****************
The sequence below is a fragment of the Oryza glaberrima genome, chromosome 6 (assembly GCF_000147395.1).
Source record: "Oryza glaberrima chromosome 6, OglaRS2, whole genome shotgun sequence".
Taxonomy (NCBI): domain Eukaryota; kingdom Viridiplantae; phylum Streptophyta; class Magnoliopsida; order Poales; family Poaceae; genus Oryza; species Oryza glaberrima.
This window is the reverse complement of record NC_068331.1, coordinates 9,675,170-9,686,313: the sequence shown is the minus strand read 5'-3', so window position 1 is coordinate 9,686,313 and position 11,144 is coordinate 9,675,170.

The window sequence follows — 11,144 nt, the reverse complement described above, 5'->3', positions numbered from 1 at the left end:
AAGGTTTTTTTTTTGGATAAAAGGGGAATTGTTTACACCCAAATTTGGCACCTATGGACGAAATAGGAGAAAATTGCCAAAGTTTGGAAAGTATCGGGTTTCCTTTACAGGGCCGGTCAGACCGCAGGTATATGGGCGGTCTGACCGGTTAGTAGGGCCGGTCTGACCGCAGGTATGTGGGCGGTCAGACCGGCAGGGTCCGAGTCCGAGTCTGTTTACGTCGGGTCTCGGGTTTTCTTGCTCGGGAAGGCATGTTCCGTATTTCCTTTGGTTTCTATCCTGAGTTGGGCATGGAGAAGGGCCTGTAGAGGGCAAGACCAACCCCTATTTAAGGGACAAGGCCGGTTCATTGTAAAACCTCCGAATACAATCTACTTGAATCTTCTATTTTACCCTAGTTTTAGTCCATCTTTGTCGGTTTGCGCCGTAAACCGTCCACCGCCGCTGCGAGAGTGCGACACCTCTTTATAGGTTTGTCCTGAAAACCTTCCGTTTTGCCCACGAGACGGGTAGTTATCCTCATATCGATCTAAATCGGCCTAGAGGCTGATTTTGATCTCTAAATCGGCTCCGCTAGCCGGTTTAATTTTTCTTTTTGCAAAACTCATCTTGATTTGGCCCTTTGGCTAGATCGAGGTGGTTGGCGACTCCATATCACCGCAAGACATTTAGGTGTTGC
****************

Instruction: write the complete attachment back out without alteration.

The sequence below is a fragment of the Oryza glaberrima genome, chromosome 6 (assembly GCF_000147395.1).
Source record: "Oryza glaberrima chromosome 6, OglaRS2, whole genome shotgun sequence".
Taxonomy (NCBI): domain Eukaryota; kingdom Viridiplantae; phylum Streptophyta; class Magnoliopsida; order Poales; family Poaceae; genus Oryza; species Oryza glaberrima.
This window is the reverse complement of record NC_068331.1, coordinates 9,675,170-9,686,313: the sequence shown is the minus strand read 5'-3', so window position 1 is coordinate 9,686,313 and position 11,144 is coordinate 9,675,170.

The window sequence follows — 11,144 nt, the reverse complement described above, 5'->3', positions numbered from 1 at the left end:
AAGGTTTTTTTTTTGGATAAAAGGGGAATTGTTTACACCCAAATTTGGCACCTATGGACGAAATAGGAGAAAATTGCCAAAGTTTGGAAAGTATCGGGTTTCCTTTACAGGGCCGGTCAGACCGCAGGTATATGGGCGGTCTGACCGGTTAGTAGGGCCGGTCTGACCGCAGGTATGTGGGCGGTCAGACCGGCAGGGTCCGAGTCCGAGTCTGTTTACGTCGGGTCTCGGGTTTTCTTGCTCGGGAAGGCATGTTCCGTATTTCCTTTGGTTTCTATCCTGAGTTGGGCATGGAGAAGGGCCTGTAGAGGGCAAGACCAACCCCTATTTAAGGGACAAGGCCGGTTCATTGTAAAACCTCCGAATACAATCTACTTGAATCTTCTATTTTACCCTAGTTTTAGTCCATCTTTGTCGGTTTGCGCCGTAAACCGTCCACCGCCGCTGCGAGAGTGCGACACCTCTTTATAGGTTTGTCCTGAAAACCTTCCGTTTTGCCCACGAGACGGGTAGTTATCCTCATATCGATCTAAATCGGCCTAGAGGCTGATTTTGATCTCTAAATCGGCTCCGCTAGCCGGTTTAATTTTTCTTTTTGCAAAACTCATCTTGATTTGGCCCTTTGGCTAGATCGAGGTGGTTGGCGACTCCATATCACCGCAAGACATTTAGGTGTTGC